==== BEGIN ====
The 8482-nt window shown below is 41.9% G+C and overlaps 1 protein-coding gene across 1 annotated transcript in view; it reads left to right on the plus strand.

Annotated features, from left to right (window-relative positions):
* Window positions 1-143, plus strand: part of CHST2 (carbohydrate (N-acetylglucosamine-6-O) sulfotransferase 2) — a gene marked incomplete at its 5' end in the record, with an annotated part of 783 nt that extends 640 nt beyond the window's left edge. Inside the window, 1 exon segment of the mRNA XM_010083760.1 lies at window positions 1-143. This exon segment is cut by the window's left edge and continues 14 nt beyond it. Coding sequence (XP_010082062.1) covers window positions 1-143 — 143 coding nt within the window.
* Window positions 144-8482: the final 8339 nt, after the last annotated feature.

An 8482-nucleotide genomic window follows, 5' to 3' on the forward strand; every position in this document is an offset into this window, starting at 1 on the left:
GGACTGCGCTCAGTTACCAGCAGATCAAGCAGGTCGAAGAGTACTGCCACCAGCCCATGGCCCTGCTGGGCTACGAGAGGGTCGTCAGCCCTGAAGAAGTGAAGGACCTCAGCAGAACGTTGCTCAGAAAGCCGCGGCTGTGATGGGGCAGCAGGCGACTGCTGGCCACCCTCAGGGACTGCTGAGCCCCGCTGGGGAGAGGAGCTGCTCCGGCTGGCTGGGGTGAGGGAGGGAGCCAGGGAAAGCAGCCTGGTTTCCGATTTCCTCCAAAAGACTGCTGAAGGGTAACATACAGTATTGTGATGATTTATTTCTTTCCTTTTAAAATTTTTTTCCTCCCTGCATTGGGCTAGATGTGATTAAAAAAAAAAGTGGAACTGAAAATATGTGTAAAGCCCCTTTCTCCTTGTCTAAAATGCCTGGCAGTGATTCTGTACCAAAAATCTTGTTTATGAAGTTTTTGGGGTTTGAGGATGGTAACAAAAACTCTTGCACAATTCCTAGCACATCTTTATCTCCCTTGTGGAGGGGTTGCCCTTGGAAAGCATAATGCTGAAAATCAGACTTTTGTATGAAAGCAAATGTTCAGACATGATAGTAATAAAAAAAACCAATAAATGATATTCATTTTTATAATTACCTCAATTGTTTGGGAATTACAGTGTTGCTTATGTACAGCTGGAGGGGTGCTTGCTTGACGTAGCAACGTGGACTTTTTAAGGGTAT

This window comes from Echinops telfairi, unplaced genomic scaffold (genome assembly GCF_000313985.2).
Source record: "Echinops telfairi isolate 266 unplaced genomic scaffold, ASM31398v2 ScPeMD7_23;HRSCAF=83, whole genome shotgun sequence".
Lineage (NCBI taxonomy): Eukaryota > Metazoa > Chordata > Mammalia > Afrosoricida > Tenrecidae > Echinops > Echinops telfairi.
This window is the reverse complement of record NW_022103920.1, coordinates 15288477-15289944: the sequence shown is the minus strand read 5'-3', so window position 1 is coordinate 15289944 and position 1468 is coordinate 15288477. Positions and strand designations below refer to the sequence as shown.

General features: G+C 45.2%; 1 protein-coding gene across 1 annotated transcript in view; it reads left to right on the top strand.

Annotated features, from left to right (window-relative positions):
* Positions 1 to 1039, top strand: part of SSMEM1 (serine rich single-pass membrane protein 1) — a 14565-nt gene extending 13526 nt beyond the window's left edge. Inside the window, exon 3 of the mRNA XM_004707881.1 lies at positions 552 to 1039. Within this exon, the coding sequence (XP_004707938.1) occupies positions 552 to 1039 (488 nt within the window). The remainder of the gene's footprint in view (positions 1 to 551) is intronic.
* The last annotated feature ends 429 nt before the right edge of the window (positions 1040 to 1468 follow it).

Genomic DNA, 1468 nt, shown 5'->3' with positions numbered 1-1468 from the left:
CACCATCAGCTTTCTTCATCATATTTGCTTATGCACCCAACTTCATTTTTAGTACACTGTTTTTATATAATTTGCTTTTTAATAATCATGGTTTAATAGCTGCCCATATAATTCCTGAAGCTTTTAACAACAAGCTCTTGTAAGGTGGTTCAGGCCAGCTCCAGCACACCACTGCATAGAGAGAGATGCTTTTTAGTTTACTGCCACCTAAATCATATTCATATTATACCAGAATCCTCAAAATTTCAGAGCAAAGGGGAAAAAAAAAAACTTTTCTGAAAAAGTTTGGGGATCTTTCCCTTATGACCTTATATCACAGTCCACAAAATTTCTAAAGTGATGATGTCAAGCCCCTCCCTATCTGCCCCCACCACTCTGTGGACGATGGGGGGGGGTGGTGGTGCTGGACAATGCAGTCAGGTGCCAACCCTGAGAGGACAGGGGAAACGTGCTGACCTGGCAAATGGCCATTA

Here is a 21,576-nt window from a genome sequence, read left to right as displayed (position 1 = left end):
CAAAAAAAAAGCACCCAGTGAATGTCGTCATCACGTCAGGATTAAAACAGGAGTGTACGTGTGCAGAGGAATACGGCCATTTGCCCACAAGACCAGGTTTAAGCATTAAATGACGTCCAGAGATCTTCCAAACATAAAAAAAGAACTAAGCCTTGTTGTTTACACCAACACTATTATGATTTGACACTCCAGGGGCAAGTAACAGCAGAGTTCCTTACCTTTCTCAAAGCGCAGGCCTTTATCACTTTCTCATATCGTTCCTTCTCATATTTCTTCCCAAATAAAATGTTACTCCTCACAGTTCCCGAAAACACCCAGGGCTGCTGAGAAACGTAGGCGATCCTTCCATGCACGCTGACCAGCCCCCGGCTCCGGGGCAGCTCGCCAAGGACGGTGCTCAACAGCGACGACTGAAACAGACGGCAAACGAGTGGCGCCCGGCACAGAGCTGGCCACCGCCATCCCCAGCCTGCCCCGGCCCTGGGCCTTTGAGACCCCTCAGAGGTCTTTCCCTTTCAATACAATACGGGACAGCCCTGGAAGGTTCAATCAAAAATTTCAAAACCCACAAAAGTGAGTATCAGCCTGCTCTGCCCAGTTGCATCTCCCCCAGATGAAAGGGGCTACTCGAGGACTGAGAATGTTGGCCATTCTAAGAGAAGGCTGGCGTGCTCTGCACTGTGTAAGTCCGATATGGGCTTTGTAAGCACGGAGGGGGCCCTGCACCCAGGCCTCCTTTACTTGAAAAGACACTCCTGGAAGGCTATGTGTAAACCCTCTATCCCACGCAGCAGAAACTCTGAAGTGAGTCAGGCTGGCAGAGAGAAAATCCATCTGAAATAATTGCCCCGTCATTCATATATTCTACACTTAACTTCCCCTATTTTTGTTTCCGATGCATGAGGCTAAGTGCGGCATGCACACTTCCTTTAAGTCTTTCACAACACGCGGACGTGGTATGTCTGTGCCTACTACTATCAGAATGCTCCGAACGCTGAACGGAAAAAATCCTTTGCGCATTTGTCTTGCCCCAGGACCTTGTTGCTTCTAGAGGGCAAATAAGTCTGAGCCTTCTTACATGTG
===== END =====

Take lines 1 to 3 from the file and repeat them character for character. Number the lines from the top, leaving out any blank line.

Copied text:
The 8482-nt window shown below is 41.9% G+C and overlaps 1 protein-coding gene across 1 annotated transcript in view; it reads left to right on the plus strand.

Annotated features, from left to right (window-relative positions):
* Window positions 1-143, plus strand: part of CHST2 (carbohydrate (N-acetylglucosamine-6-O) sulfotransferase 2) — a gene marked incomplete at its 5' end in the record, with an annotated part of 783 nt that extends 640 nt beyond the window's left edge. Inside the window, 1 exon segment of the mRNA XM_010083760.1 lies at window positions 1-143. This exon segment is cut by the window's left edge and continues 14 nt beyond it. Coding sequence (XP_010082062.1) covers window positions 1-143 — 143 coding nt within the window.